Farmers from Dindigul visit Ramanathapuram to learn about orchards
Exposure visits allow farmers from different agricultural backgrounds to share knowledge and learn from each other. There was one such opportunity hosted by MSSRF in Tamil Nadu. Over fifty farmers from Dindigul’s Rediarchathiram and Natham blocks were taken on an exposure visit on July 1 to Akal farms in Kamuthi, Ramanathapuram, as part of the NABARD-Plant Health Monitors (PHMs) initiative. The 350-acre orchard was started by Sikh farmers from Punjab in 2007. To manage drought conditions, the Punjab farmers used drip irrigation, micro-water management for every stage of plant growth, observed crop patterns for efficient land use, and also consulted local experts. The orchard now has mango, amla, guava, chikoo, papaya and coconut trees.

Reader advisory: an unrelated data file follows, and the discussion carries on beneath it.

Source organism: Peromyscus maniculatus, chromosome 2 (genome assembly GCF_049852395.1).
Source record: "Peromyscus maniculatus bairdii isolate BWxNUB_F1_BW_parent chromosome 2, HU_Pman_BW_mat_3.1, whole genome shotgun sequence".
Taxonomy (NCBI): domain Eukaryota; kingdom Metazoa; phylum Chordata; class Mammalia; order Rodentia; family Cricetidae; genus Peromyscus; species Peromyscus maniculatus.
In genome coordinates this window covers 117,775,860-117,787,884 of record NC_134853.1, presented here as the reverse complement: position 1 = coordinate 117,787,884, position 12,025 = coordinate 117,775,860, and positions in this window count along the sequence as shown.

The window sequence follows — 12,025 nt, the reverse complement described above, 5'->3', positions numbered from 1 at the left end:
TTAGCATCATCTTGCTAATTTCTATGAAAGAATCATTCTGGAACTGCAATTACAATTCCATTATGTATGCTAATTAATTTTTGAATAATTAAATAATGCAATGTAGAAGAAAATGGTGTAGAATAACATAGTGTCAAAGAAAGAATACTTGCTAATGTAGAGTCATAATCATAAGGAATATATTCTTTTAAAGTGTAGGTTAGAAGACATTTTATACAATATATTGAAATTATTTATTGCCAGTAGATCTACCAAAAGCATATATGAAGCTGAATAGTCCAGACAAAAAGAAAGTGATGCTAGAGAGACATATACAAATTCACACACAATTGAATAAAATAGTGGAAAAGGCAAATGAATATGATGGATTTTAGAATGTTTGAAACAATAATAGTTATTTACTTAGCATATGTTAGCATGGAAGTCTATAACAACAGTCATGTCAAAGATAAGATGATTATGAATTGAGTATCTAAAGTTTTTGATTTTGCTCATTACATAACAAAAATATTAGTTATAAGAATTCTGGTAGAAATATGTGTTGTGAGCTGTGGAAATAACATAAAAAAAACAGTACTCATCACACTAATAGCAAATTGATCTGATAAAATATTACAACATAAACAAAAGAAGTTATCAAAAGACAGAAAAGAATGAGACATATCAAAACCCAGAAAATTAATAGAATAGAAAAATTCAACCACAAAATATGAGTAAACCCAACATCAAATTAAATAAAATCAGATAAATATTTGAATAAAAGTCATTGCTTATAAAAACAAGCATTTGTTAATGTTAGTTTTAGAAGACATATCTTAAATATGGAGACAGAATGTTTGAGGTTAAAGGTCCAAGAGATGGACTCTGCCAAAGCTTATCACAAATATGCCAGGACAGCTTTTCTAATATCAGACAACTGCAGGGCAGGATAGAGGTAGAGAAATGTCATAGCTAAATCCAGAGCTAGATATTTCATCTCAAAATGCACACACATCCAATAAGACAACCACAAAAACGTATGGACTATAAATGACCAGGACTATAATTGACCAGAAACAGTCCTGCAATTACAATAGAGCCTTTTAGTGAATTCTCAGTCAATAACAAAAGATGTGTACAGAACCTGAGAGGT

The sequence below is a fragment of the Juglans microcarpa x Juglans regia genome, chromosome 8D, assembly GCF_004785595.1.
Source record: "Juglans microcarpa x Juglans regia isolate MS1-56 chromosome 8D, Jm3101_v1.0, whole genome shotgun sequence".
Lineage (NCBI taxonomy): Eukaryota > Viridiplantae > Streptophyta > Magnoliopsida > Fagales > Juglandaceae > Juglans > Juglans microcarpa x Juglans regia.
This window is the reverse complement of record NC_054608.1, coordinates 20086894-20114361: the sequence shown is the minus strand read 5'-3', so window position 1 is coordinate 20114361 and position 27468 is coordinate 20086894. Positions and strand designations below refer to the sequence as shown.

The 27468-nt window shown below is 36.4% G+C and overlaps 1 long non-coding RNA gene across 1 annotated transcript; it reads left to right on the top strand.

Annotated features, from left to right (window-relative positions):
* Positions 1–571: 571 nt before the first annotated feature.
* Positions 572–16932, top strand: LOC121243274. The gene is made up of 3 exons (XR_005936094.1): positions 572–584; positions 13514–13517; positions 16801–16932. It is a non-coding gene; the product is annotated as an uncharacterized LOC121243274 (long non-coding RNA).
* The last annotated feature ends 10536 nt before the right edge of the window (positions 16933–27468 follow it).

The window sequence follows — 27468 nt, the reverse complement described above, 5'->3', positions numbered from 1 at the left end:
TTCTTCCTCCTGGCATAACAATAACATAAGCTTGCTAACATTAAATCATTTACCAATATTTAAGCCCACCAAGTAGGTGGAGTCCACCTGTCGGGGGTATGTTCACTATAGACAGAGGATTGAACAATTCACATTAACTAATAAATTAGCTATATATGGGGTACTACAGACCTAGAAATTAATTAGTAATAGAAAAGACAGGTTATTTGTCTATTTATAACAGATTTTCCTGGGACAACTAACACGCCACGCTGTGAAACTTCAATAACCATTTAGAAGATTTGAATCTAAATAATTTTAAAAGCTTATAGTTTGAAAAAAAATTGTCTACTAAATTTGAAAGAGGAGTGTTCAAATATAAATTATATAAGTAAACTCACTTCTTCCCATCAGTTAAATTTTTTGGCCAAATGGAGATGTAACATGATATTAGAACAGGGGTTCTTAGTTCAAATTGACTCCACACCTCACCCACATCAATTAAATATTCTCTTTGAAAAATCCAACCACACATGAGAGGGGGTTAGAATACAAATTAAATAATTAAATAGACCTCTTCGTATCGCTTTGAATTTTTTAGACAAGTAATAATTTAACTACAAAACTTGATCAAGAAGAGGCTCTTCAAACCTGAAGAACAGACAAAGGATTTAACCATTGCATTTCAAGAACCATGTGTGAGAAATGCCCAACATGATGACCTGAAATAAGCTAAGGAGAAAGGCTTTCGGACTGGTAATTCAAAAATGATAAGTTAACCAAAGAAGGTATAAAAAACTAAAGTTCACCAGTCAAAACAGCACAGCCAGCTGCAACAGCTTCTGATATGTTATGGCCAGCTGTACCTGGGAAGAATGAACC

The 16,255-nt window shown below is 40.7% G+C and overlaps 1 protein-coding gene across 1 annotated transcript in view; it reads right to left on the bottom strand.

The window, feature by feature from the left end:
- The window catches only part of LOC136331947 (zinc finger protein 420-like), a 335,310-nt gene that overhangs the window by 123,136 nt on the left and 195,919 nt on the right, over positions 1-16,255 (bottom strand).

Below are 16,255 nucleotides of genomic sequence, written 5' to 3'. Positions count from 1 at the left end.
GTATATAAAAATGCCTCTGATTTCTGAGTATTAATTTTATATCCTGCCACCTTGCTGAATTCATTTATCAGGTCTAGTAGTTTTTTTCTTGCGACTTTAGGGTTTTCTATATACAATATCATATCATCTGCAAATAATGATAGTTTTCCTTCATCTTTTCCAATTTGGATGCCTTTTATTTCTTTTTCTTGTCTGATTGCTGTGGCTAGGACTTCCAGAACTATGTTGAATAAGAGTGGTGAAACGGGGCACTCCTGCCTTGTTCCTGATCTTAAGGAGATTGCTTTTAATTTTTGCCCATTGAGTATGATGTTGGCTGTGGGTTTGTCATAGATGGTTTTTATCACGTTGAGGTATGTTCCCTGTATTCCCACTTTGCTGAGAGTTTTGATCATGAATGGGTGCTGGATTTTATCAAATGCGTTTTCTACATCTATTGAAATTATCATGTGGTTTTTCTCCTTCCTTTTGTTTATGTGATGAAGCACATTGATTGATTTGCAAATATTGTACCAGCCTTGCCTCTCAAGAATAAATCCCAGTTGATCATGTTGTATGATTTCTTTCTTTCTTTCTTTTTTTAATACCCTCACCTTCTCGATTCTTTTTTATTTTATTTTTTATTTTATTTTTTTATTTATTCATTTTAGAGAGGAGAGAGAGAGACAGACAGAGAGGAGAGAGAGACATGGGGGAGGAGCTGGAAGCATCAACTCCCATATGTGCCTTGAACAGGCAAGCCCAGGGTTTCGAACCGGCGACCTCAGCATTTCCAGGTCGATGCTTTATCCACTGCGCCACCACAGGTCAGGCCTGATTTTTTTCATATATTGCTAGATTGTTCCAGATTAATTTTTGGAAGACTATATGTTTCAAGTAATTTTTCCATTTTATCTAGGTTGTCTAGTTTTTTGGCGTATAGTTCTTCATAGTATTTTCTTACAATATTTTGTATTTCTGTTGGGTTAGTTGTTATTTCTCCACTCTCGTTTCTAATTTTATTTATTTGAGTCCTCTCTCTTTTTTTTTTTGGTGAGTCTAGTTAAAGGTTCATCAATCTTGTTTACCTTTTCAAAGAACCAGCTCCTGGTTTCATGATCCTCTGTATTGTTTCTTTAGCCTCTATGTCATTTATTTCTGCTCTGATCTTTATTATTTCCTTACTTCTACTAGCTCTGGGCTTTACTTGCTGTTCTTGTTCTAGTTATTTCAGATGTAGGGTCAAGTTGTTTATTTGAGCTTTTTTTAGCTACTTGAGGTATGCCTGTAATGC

The farmers from Dindigul interacted and learned an ideal approach to optimum use of water during difficult weather and soil conditions. It was suggested that Punjabi farmers grow timber-value trees such as Sandalwood, Teak, and others as border crops for better commercial value as these trees will not require much water. Exposure visits like these will allow farmers from various agricultural backgrounds to get together and share their knowledge.
M S Swaminathan Research Foundation (MSSRF) established in 1988 is a not-for-profit trust. MSSRF was envisioned and founded by Professor M S Swaminathan, agriculture scientist with proceeds from the First World Food Prize that he received in 1987.